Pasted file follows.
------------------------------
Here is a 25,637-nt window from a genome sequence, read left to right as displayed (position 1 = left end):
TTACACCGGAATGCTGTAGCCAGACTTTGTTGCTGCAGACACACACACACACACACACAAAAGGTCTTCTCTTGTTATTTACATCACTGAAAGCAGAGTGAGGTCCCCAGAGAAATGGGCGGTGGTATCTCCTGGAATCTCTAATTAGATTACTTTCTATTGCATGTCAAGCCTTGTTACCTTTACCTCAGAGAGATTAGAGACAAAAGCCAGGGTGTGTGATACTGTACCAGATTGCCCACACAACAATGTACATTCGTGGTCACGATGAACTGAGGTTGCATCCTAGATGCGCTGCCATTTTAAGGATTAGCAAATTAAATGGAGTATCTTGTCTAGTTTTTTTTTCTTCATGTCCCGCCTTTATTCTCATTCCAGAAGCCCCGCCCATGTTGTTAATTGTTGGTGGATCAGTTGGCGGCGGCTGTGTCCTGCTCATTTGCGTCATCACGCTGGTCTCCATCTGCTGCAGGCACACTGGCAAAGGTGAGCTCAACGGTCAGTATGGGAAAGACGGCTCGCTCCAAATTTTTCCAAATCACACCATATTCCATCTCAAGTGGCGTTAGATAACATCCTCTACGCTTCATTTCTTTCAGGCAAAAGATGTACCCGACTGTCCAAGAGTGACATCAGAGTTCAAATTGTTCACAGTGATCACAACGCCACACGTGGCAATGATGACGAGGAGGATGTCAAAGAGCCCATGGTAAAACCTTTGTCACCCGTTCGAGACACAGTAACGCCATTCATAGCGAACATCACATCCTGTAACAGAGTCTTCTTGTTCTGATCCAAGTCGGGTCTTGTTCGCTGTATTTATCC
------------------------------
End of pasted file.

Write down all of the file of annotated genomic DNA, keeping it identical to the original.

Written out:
Here is a 25,637-nt window from a genome sequence, read left to right as displayed (position 1 = left end):
TTACACCGGAATGCTGTAGCCAGACTTTGTTGCTGCAGACACACACACACACACACACAAAAGGTCTTCTCTTGTTATTTACATCACTGAAAGCAGAGTGAGGTCCCCAGAGAAATGGGCGGTGGTATCTCCTGGAATCTCTAATTAGATTACTTTCTATTGCATGTCAAGCCTTGTTACCTTTACCTCAGAGAGATTAGAGACAAAAGCCAGGGTGTGTGATACTGTACCAGATTGCCCACACAACAATGTACATTCGTGGTCACGATGAACTGAGGTTGCATCCTAGATGCGCTGCCATTTTAAGGATTAGCAAATTAAATGGAGTATCTTGTCTAGTTTTTTTTTCTTCATGTCCCGCCTTTATTCTCATTCCAGAAGCCCCGCCCATGTTGTTAATTGTTGGTGGATCAGTTGGCGGCGGCTGTGTCCTGCTCATTTGCGTCATCACGCTGGTCTCCATCTGCTGCAGGCACACTGGCAAAGGTGAGCTCAACGGTCAGTATGGGAAAGACGGCTCGCTCCAAATTTTTCCAAATCACACCATATTCCATCTCAAGTGGCGTTAGATAACATCCTCTACGCTTCATTTCTTTCAGGCAAAAGATGTACCCGACTGTCCAAGAGTGACATCAGAGTTCAAATTGTTCACAGTGATCACAACGCCACACGTGGCAATGATGACGAGGAGGATGTCAAAGAGCCCATGGTAAAACCTTTGTCACCCGTTCGAGACACAGTAACGCCATTCATAGCGAACATCACATCCTGTAACAGAGTCTTCTTGTTCTGATCCAAGTCGGGTCTTGTTCGCTGTATTTATCC